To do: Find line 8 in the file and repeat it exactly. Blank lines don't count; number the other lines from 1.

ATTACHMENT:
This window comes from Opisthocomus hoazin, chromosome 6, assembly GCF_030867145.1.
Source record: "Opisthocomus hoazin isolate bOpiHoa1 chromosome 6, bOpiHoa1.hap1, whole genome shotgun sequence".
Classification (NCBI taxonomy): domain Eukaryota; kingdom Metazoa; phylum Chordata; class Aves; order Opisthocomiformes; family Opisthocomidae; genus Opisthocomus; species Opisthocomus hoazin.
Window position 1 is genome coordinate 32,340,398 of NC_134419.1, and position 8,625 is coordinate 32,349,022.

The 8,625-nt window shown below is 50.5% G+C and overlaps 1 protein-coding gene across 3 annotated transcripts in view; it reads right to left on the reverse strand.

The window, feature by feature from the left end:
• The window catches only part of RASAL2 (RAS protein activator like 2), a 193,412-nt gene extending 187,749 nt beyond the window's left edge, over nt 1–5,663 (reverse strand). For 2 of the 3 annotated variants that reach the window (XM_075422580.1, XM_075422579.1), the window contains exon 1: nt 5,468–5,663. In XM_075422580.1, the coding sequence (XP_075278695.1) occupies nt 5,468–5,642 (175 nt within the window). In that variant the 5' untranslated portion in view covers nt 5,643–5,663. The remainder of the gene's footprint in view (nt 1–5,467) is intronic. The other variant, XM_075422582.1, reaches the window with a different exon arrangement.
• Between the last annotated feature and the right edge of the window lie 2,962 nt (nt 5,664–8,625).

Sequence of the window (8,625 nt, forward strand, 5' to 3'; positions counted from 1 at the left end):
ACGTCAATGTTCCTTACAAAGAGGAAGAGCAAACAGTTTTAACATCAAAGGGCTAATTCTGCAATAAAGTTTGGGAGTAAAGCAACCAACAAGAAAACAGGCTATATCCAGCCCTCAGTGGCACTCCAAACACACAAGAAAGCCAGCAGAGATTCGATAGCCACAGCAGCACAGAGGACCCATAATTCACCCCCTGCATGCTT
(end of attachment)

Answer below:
• Between the last annotated feature and the right edge of the window lie 2,962 nt (nt 5,664–8,625).